One of the monster’s tentacles shot out at Mateo. He sidestepped, but he wasn’t fast enough. The tentacle ripped across his bracer and tore the PDA off. Mateo winced. It felt as if he’d just blocked a fast ball with his forearm. The other tentacle punched his chest plate. Mateo fell back as the wind was pushed out of his lungs. He gulped air trying to get his breath back. Before he could get back up, Jim stood over him. The tall cowboy fired his Big Horn .500 as fast as he could into the monster. The booms came fast and furious. It sounded like Jim was firing a machine gun instead of a lever action rifle. The bullets tore ragged holes in the monster. Thick, black fluid spurted out. A noxious odor filled the corridor. The monster made no sound. It whipped one of its tentacles across Jim’s face. The cowboy dropped to the concrete floor and didn’t move.

Mateo raised his M4 and emptied the magazine in one long burst across the front of the creature. It flinched back as a line of black ooze billowed up from Mateo’s burst. Mateo quickly jumped to his feet. He could hear the others firing, but after the concussive blasts from Jim’s big rifle, they sounded far off. It took Mateo a moment to realize they weren’t firing at the creature in front of him. He needed to see what was happening behind him, but Mateo didn’t dare turn away from the monster. Not until it was dead. Both tentacles shot out at him. He ducked the first one, but the second wrapped around his M4. More from instinct than tactical knowledge, Mateo let go of his carbine and drew his pistol. The tentacle yanked on the M4. Connected by the weapon’s sling, Mateo was jerked off of his feet and flew towards the monster. He lined up the Sig’s sights on one of big holes from Jim’s rifle. Mateo squeezed the trigger. The pistol roared once, twice, and kept on firing until the slide locked back on an empty magazine. The tentacle quit pulling on the M4. Mateo fell to the concrete floor. He felt his shoulder dislocate as it took the brunt of the fall. As Mateo changed the magazine on his carbine as fast as he could one-handed. Another thing Collin drilled into him over the past few months. The monster’s left side didn’t seem to be working. The tentacle and hand on that half of its torso hung limply. All of the haunting eyes were fully dilated, to the point they were almost completely black. The other tentacle and arm swung wildly. Mateo aimed the carbine at another hole. His shoulder screamed in pain. Blinking back tears, Mateo fired a two second burst into the hole. The other two appendages froze in mid-swing. The creature slid back into the doorway it had emerged from.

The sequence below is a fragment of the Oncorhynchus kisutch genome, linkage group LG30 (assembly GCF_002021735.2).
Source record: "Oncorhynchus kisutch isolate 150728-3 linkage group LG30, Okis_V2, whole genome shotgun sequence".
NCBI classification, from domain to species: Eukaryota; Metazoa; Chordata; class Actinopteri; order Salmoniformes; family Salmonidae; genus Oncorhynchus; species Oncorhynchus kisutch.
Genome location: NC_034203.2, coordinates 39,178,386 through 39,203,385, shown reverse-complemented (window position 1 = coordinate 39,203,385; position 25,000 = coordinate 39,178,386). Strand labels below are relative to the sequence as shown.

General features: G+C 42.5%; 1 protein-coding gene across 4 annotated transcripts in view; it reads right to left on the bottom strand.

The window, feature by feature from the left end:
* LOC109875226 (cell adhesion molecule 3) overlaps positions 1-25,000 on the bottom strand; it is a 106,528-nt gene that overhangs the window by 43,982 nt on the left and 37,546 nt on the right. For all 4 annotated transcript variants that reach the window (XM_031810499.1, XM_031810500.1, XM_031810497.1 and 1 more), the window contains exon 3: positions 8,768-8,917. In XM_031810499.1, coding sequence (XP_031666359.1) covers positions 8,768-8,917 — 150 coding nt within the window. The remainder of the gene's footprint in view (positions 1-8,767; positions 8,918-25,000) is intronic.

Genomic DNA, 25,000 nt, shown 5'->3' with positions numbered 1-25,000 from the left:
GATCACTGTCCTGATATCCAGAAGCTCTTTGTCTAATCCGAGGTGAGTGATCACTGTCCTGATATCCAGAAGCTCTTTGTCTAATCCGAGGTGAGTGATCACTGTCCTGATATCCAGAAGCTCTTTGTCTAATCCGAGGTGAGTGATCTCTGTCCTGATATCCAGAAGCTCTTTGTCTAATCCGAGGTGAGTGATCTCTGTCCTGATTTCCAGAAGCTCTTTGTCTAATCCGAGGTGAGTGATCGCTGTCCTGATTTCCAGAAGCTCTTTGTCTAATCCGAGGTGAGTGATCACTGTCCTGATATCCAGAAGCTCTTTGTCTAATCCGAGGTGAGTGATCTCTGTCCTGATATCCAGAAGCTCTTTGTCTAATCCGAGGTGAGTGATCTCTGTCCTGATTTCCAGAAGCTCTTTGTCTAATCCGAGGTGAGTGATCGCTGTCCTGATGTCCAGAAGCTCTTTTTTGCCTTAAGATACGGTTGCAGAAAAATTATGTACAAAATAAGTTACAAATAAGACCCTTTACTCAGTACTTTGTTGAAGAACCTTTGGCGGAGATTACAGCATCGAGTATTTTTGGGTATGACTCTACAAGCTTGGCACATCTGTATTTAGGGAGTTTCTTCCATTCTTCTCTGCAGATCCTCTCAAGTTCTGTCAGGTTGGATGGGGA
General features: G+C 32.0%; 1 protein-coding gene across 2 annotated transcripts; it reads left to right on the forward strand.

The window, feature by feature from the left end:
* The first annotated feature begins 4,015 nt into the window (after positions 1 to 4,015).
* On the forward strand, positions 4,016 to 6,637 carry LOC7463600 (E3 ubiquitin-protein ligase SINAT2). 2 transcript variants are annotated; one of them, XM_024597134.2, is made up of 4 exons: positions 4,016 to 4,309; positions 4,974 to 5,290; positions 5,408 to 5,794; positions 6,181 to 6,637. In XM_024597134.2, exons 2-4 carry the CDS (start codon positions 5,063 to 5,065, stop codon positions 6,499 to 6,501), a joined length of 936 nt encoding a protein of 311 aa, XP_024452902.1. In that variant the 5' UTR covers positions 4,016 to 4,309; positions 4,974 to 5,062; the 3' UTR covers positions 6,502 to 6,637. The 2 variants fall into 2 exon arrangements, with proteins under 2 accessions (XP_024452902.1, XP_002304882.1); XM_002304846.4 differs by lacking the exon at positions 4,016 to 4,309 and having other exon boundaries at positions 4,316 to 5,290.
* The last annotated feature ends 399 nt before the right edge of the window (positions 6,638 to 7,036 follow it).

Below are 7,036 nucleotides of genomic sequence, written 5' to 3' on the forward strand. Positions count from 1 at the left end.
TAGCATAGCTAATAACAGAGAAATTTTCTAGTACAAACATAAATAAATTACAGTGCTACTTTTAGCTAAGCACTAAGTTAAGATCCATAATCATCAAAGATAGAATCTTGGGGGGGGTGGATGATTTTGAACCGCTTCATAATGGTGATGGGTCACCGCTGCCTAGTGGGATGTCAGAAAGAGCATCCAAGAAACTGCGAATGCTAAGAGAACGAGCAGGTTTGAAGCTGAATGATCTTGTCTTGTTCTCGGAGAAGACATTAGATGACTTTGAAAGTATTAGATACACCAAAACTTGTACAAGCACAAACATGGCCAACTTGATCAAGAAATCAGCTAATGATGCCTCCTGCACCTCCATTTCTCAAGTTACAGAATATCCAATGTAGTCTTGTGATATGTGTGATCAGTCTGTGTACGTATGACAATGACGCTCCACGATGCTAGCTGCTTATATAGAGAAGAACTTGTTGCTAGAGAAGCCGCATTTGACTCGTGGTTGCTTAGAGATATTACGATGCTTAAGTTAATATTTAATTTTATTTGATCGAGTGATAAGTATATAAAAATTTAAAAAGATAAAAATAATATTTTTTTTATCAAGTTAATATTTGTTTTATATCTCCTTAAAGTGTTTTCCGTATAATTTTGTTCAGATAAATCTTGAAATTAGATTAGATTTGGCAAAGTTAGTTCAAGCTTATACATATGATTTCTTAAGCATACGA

Mateo wanted to sink down to the floor and wait for Tredegar to come and fix him. He didn’t have that luxury. Letting the M4 hang on its sling, Mateo turned to see what the rest of his team was fighting. Quentin, Sport, and Tredegar were fighting a five-foot tall humanoid creature. Humanoid in as much as it had two arms with hands and two legs. It had no head. Two red eyes the size of saucers blinked from the shoulders. A mouth of dagger-sharp teeth snarled from the creature’s midsection. Mateo watched as Sport poured an entire magazine from his MP5/10 into the monster. The bullets didn’t even puncture the thick leathery hide. Billy was facing off with what looked like a red leather saber tooth tiger. Jess was still balled up on the floor.